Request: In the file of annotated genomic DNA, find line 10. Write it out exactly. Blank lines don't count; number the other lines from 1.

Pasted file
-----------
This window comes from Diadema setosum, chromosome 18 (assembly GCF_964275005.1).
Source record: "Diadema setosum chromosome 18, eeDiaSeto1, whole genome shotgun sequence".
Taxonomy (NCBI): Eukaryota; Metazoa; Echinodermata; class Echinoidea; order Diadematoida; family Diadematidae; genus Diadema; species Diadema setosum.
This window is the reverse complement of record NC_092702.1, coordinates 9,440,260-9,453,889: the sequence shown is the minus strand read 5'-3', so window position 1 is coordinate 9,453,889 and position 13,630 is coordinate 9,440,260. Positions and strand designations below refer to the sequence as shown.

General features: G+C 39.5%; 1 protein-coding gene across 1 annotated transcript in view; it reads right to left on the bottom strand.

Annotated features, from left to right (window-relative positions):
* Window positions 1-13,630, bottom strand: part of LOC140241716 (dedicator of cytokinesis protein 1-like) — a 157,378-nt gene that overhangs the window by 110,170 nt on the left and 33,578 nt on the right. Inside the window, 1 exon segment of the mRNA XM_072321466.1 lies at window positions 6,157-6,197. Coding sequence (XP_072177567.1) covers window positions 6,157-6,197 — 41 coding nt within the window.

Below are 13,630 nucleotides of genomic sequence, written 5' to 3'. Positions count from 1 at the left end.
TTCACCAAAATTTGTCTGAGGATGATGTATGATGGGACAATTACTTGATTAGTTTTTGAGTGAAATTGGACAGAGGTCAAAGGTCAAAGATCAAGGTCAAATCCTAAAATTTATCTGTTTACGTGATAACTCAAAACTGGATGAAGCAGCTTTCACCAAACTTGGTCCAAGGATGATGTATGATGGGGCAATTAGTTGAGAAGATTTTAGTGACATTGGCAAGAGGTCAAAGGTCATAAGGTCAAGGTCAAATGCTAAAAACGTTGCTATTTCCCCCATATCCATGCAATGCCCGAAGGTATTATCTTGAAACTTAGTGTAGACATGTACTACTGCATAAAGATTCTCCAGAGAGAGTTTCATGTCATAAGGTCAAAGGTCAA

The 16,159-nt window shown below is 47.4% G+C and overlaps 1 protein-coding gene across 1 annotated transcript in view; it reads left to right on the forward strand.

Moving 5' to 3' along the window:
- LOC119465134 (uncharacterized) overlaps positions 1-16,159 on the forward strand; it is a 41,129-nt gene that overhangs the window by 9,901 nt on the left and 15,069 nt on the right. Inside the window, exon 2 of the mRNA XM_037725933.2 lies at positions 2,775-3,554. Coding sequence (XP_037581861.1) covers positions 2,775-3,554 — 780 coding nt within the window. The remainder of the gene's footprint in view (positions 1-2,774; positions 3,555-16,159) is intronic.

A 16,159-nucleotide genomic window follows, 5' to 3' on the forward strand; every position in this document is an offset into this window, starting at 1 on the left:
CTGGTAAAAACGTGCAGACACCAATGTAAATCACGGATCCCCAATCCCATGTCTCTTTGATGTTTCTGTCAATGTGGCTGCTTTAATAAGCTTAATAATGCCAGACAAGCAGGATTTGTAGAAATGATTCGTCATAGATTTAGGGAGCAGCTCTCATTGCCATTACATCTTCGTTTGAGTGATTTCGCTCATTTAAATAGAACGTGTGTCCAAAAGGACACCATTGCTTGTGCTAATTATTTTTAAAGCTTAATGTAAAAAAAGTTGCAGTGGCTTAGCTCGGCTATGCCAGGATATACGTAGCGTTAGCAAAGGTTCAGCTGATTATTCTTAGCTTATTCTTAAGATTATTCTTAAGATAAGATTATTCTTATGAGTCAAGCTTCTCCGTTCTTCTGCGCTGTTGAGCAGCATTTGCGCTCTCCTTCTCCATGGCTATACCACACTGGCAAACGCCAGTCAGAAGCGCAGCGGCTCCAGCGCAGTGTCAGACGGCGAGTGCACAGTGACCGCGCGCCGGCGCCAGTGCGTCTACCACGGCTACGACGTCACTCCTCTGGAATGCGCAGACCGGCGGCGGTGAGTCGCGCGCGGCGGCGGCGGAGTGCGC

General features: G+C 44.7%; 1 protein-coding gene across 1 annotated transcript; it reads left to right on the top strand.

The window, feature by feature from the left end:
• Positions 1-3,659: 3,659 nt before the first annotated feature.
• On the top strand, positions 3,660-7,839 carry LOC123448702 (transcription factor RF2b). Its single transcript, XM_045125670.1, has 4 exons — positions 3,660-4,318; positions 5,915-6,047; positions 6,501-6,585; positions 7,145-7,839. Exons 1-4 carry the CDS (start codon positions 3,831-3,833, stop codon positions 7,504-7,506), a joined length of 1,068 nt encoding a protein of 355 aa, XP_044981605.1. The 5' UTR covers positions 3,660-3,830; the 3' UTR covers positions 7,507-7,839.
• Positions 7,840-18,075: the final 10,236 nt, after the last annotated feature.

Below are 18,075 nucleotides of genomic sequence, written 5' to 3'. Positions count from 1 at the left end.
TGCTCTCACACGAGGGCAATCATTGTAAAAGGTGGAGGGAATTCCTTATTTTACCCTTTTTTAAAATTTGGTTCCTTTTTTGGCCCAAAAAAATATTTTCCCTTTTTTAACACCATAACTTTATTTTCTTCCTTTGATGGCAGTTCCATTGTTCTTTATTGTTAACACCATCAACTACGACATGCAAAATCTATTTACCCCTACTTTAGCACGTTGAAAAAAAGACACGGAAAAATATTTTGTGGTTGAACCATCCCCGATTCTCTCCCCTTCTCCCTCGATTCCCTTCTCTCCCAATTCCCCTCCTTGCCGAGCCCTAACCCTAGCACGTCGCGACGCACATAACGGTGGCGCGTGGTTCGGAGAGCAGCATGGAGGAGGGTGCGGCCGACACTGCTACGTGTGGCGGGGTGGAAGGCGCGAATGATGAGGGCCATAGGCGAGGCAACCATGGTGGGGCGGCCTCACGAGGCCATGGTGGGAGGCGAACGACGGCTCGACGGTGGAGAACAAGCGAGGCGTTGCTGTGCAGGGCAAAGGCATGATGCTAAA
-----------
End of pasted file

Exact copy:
The 16,159-nt window shown below is 47.4% G+C and overlaps 1 protein-coding gene across 1 annotated transcript in view; it reads left to right on the forward strand.